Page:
My cousin is an elementary school principal, and is very involved politically. Because in addition he has a very strong opinion about a lot of things, I was a bit nervous to talk with him about vouchers. I could tell quickly, however, that he had done a lot of thinking about it. He could see the benefits. He could see that there was nothing for public education to be offended about regarding education vouchers.

As long as both sides work together and don't point fingers, he said, this will be a huge benefit to Utah's children.


  1. One correction: your cousin is an excellent elementary school principal. If the rest of the state would even partially copy his efforts with community and volunteer involvement, we'd be a lot better off.

  2. You're right! He is. I agree with you completely!

  3. Thanks for this post. I see no problem with letting the public vote on this issue.

  4. I also don't mind if the issue goes to the public vote. I think that the facts line up for voucher proponents better than opponents for the most part and I think the public will see that.

    I doubt, however, that public school enrollment will decrease with vouchers. I suspect that any decreases in enrollment caused by parents using vouchers will be offset by natural growth of the school population.

  5. I think you're right. As long as both sides are honest about the truth, then the facts line up better in favor of more educational choices. I also agree that vouchers will essentially cause a reduction in the increase of public school population growth, something that should be (and is to those who understand it) very welcome to public educators.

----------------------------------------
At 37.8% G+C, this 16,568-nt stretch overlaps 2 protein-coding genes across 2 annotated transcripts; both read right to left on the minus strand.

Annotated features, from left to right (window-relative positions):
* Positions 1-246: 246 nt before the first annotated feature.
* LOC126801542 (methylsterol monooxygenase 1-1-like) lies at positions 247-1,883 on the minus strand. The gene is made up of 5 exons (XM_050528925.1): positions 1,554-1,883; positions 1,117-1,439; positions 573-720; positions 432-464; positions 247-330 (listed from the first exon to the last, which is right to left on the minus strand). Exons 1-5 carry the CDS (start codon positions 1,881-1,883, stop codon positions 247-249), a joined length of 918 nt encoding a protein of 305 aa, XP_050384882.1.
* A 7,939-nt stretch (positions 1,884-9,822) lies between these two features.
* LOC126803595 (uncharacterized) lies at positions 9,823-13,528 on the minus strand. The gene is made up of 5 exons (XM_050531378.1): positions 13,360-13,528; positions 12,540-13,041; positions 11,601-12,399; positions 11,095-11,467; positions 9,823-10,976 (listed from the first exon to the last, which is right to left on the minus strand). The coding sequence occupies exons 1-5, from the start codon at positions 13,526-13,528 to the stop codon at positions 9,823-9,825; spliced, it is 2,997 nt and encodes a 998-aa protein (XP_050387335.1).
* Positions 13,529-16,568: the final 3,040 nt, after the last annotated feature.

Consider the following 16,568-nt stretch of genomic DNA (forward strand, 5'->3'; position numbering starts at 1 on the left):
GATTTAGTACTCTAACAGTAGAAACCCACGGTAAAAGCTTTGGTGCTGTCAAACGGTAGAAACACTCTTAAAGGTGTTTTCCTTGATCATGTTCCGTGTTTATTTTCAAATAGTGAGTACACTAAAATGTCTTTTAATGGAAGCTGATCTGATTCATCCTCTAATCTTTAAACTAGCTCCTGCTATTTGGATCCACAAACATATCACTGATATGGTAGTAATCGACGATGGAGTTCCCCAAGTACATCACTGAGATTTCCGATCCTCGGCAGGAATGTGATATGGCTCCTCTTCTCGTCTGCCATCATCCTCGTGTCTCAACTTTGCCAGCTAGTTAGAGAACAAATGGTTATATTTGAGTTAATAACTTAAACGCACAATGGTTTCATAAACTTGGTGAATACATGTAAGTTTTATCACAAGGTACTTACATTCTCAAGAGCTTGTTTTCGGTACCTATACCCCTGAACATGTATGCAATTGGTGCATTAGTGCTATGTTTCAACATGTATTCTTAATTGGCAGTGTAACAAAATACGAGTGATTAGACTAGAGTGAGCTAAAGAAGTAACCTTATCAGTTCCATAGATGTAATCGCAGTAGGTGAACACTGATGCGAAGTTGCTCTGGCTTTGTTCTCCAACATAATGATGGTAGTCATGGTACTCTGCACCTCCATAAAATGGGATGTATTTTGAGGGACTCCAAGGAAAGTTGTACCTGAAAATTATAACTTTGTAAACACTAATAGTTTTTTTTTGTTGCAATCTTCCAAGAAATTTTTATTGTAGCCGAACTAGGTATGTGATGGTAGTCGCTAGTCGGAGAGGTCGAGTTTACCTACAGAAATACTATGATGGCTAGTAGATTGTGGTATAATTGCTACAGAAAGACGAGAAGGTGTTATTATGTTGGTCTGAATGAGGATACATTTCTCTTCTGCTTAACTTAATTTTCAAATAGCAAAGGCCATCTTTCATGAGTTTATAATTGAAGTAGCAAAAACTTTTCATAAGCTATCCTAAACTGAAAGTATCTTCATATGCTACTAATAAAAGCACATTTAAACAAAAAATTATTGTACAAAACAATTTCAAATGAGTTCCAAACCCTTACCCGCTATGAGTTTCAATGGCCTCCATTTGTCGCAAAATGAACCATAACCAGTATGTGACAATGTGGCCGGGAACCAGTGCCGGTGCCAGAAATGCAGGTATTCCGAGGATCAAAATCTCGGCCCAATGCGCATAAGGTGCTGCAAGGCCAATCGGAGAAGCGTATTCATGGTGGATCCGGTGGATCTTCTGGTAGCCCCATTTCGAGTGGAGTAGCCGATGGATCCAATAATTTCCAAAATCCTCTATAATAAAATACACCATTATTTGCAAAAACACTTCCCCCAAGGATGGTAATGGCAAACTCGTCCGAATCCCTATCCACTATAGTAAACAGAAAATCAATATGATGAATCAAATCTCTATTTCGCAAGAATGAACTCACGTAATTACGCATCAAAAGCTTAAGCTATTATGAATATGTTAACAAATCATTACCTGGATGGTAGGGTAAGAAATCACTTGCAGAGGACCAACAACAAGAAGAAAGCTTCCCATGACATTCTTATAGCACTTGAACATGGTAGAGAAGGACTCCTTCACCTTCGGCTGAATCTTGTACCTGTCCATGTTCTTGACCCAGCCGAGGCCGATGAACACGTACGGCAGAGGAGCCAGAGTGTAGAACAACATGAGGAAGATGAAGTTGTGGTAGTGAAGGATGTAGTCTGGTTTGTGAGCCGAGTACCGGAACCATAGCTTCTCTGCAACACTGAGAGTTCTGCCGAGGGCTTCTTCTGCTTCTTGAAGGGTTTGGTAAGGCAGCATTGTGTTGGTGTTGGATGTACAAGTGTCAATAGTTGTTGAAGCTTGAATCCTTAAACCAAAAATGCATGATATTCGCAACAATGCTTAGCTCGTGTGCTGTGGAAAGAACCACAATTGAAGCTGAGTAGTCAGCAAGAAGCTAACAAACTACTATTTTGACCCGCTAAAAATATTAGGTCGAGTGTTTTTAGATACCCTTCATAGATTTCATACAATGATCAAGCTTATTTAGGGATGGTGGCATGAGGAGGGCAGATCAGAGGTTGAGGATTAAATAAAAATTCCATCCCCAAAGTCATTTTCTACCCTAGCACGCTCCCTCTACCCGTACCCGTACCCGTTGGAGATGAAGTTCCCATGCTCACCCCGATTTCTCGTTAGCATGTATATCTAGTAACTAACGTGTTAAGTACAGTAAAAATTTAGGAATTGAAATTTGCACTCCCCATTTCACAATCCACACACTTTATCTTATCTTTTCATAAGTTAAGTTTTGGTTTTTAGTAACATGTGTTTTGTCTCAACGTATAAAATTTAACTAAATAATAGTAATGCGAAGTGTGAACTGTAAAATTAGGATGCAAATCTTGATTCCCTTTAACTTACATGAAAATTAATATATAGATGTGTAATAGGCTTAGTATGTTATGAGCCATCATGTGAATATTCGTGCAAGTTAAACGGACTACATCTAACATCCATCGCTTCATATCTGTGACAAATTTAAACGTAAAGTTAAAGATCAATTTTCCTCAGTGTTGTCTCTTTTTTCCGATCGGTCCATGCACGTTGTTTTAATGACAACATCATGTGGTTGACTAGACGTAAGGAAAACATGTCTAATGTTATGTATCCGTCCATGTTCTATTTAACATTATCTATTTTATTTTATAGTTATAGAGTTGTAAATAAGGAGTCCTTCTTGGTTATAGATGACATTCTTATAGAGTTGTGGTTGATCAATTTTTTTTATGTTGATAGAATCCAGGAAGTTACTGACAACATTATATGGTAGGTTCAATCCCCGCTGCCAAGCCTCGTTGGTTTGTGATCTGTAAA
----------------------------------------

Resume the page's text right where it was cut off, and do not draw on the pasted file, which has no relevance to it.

6. You are 100% correct to say that if Utahns understood the voucher program, most would vote for it. But I doubt most are going to learn the facts about it.

    I ran into several people gathering signatures against the program, and every time, they were saying any half-truth they could think of to get people to sign, and I'm confident that the teachers union will use those same tactics again to make sure people are misinformed on the referendum.

    California had a public initiative on vouchers back in the 90's. Before the campaign began, support for vouchers was about 50/50, but once the NEA's political machine got going (and spent over $2 million in the process, not including the thousands of man hours put in by public employees and union members), the voucher measure failed by a 40 point margin.

    Personally, I hope the referendum never comes to a vote because if it does, our schools will once again be turned to political machines. Flyers will be sent home with kids (as they were in the petition drive), parent-teacher conferences will once again turn to one on one campaigns, and the public school employees will use their state-funded infrastructure to organize their foot soldiers in support of the referendum.

    Not only that, but it will delay children from getting access to quality schools when they need it TODAY. Every month we spend delaying implementation is another month that thousands of kids are trapped in schools that don't work for them.